As cannabis legalization spreads to more states, the stigma surrounding mothers who use THC (both medically and recreationally) is diminishing.
While many moms who use cannabis may not feel comfortable admitting it publicly just yet, data from the cannabis market intelligence company Headset shows a definite increase in cannabis-related purchases around the weekend of Mother’s Day. Not surprisingly, Mother’s Day purchases tend towards gifts and novelties such as hot cocoa, bath salts, and chocolate edibles.
In fact, the sales of tea, coffee, and hot chocolate went up 50 percent on Mother’s Day weekend in 2018. There was also a 7 percent increase in the purchase of pre-rolled joints. This could be because mom doesn’t own a bong, or it could be because her children decided to make a quick purchase once they arrived in a legal state.
While the data doesn’t tell us exactly how or by whom these products are being consumed, it does show a correlation with cannabis buying trends around mom’s big day, indicating that moms are an important demographic of shifting cannabis trends.
Recently, The Atlantic reported on cannabis products that are specifically aimed at mothers, especially sublingual sprays. It is possible that mothers would prefer the odorless, fast acting spray to smoking.
A rise in blogs such as The Stoner Mom or Marijuana Mommy are helping to normalize the responsible use of cannabis for mothers. These aren’t “stoners,” these are mothers and activists. And it’s not just cannabis specific blogs. Last year, writer (and mother) Jessica Delfino who runs Lil Mamas, penned a piece for High Times Magazine about supporting moms who get high. Delfino turned to cannabis to ease anxiety after a divorce. She says it makes her a more relaxed and focused mother – something that’s better for her and her kids.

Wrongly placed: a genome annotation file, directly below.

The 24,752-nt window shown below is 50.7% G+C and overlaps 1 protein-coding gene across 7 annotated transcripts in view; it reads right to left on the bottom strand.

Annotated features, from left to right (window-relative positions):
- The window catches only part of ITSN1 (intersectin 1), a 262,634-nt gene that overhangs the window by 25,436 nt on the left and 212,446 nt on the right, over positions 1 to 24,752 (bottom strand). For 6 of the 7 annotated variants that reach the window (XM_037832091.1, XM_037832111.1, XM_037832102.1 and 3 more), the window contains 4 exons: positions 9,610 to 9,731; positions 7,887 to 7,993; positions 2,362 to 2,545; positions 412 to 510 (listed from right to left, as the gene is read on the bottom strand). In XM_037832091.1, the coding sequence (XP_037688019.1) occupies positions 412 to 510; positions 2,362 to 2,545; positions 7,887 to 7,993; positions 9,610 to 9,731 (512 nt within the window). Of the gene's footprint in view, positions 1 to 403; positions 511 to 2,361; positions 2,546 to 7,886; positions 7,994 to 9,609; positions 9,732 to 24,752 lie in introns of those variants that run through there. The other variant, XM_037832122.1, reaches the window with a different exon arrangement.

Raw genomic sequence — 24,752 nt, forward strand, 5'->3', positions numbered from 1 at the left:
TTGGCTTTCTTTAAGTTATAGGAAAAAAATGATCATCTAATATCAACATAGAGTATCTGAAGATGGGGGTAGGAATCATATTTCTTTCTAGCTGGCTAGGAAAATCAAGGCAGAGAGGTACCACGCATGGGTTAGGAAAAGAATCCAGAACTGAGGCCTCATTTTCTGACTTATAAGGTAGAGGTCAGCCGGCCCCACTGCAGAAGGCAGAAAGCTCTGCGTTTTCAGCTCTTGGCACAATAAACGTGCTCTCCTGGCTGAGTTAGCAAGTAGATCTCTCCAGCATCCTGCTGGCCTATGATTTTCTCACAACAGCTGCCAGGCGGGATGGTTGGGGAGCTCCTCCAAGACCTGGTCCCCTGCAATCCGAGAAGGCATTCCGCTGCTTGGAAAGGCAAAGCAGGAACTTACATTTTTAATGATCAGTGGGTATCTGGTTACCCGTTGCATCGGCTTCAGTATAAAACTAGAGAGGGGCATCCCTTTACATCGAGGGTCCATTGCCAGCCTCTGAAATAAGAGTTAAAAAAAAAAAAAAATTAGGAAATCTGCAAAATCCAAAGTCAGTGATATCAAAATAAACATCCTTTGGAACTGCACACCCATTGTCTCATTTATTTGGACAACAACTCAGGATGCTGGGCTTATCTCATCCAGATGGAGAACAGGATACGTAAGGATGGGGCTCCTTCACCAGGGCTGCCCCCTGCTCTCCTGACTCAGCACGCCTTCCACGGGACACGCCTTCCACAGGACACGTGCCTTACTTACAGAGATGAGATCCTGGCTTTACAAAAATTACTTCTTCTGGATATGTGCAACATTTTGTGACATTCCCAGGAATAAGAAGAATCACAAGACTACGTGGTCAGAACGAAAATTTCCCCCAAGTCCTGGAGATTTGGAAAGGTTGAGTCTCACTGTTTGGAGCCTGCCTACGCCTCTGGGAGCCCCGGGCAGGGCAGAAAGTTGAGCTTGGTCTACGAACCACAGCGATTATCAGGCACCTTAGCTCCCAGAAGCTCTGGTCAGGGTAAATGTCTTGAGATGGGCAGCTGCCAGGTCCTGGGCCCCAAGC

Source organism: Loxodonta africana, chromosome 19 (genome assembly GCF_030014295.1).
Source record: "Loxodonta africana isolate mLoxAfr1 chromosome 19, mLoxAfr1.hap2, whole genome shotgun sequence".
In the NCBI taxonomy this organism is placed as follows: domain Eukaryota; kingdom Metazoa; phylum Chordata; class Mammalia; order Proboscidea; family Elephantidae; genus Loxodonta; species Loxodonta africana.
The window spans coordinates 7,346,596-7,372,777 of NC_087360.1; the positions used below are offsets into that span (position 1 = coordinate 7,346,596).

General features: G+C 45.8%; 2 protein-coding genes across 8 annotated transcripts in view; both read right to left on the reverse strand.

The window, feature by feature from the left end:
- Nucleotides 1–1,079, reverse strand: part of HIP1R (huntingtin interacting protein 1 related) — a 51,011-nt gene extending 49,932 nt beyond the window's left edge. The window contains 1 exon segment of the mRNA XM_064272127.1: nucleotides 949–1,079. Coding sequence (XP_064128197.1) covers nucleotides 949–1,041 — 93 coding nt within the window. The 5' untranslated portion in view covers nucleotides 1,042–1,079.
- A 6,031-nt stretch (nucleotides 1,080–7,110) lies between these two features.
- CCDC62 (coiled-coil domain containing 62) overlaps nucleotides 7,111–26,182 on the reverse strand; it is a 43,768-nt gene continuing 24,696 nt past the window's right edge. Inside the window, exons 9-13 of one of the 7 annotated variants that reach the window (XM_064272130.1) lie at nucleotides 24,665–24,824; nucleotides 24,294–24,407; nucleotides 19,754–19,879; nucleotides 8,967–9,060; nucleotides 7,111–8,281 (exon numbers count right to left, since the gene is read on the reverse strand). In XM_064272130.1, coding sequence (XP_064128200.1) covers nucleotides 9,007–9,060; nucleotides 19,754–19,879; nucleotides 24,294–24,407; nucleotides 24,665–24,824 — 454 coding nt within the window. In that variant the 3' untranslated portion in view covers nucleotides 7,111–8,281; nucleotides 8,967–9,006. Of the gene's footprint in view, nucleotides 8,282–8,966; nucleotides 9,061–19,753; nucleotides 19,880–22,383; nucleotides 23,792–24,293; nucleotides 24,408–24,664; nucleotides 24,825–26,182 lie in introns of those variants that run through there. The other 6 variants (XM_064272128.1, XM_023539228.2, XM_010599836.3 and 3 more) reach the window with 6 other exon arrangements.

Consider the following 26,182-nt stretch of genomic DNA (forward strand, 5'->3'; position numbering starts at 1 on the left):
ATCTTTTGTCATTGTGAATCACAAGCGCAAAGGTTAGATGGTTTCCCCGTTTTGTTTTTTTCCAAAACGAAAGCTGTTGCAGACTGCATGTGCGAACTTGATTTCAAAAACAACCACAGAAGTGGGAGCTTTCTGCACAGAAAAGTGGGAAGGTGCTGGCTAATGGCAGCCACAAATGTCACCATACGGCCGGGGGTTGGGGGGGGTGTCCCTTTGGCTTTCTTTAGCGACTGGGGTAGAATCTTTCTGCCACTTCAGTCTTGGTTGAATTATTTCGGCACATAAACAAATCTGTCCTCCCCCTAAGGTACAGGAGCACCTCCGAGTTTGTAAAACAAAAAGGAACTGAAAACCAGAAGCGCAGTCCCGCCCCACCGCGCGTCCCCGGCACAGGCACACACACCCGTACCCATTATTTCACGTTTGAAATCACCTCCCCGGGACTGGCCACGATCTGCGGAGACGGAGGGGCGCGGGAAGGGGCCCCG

The stigma surrounding cannabis doesn’t usually come from close friends or fellow mothers, however. Alisha, a mom in Massachusetts, says, “My friends are pretty progressive. I have some that are hesitant, but if I want to [smoke] around them, they are cool with it. However, I wouldn’t pressure them to do it!”
It should go without saying that you shouldn’t buy THC-based gifts for someone who has not directly expressed an interest in using cannabis. However, if your mom has pain and you are trying to find a gift to give her relief, you may want to consider non-psychoactive CBD-based products.
When shopping for mom, look for high-end chocolate edibles, sprays or roll-on tinctures as opposed to something too “stoner-y.” In other words, don’t buy mom that glass Lord of the Rings bong just yet.
When chatting with your budtender, be aware that it isn’t legal to purchase cannabis for someone else. Because your license is on file, a budtender can’t sell you cannabis products that you are directly purchasing for another person (with their money), but they can sell you something to give as a gift.
Kat is a mother of a 17-year-old son who lives in Colorado. She says she never considered cannabis as a gift until her mother asked her to purchase some two years ago to help with Restless Leg Syndrome. Kat now smokes once or twice a month. Her mother, she says, smokes once every three months or so.
“Honestly, ten years ago, it would never have happened. But people grow. We become adults.”
And, while you may want to share a pre-rolled with your mom when you’re in your 30s, remember that the legal age to purchase cannabis without a medical card in the United States is still 18-years-old.
In any case, whether you choose to gift cannabis products or something else for mom, make sure to show them your love and appreciation. To all the moms in the world, thank you for all you do. Happy Mothers’ Day.